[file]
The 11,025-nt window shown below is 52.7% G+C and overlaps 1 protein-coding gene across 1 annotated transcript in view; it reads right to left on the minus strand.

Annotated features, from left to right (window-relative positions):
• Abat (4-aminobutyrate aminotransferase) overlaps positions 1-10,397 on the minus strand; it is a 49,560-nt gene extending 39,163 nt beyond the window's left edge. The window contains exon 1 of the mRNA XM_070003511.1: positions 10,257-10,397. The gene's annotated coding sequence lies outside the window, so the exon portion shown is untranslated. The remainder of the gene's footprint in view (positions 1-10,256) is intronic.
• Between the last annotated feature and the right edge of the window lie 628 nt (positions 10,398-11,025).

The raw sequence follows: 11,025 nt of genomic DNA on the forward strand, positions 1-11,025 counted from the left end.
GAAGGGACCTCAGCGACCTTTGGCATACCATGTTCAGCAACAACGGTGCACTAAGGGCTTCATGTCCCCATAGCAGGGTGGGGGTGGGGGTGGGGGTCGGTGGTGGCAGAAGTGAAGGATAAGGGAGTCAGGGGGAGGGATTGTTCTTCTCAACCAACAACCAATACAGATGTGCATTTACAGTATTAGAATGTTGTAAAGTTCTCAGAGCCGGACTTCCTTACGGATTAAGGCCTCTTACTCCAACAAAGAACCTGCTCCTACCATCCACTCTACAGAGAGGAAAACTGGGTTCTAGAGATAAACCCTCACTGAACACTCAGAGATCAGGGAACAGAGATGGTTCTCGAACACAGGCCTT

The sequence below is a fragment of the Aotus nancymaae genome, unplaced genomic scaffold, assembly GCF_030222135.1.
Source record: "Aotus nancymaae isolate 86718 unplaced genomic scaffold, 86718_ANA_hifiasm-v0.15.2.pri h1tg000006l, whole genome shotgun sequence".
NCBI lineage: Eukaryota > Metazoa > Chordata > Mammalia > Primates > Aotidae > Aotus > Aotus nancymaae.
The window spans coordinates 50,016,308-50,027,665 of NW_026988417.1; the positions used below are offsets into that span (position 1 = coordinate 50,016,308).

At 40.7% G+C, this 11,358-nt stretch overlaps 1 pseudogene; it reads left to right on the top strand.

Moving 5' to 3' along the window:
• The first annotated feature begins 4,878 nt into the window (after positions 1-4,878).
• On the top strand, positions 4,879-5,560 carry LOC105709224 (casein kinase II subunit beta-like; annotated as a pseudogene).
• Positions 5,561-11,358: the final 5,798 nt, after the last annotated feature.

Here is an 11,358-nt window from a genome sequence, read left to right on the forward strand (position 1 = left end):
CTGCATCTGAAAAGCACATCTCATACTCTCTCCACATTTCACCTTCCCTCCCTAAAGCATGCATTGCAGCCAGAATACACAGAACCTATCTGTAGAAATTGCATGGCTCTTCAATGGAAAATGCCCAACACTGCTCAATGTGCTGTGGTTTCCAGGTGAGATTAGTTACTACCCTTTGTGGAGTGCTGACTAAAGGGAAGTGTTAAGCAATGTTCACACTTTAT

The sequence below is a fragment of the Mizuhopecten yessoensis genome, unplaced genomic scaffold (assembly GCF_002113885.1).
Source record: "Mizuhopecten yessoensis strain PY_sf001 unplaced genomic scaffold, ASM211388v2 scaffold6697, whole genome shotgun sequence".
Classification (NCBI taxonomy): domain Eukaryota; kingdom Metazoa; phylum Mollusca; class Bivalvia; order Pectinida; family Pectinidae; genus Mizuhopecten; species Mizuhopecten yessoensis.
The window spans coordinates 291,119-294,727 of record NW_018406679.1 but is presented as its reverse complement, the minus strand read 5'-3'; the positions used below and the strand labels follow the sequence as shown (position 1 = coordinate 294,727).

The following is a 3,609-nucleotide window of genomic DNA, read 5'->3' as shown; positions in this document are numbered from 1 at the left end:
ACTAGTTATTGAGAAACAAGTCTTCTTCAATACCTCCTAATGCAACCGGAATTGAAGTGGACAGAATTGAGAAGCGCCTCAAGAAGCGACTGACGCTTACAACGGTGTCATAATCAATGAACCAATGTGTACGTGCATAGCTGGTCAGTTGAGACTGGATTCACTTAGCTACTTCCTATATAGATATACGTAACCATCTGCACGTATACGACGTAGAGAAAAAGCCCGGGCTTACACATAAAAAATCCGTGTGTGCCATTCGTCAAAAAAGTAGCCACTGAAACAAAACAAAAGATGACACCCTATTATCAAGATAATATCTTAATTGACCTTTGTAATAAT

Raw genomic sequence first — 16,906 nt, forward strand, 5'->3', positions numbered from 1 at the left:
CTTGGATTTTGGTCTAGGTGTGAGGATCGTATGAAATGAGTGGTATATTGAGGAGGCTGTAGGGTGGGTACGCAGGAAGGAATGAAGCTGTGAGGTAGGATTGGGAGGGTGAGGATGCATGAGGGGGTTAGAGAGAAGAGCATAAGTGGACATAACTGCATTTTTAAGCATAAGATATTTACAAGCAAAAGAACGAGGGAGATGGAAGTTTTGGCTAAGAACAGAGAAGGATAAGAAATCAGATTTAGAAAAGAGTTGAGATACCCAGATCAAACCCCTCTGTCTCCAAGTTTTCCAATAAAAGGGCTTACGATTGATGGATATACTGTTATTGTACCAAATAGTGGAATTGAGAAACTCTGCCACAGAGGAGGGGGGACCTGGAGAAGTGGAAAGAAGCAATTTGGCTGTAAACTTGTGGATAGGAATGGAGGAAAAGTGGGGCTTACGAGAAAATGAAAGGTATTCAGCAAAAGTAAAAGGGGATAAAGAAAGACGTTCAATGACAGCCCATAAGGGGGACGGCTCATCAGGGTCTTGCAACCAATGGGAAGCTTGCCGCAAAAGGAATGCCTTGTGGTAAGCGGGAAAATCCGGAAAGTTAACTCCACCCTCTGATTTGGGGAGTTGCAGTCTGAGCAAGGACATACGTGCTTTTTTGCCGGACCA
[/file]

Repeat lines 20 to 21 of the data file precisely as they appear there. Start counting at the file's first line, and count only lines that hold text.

Classification (NCBI taxonomy): domain Eukaryota; kingdom Metazoa; phylum Mollusca; class Bivalvia; order Pectinida; family Pectinidae; genus Mizuhopecten; species Mizuhopecten yessoensis.
The window spans coordinates 291,119-294,727 of record NW_018406679.1 but is presented as its reverse complement, the minus strand read 5'-3'; the positions used below and the strand labels follow the sequence as shown (position 1 = coordinate 294,727).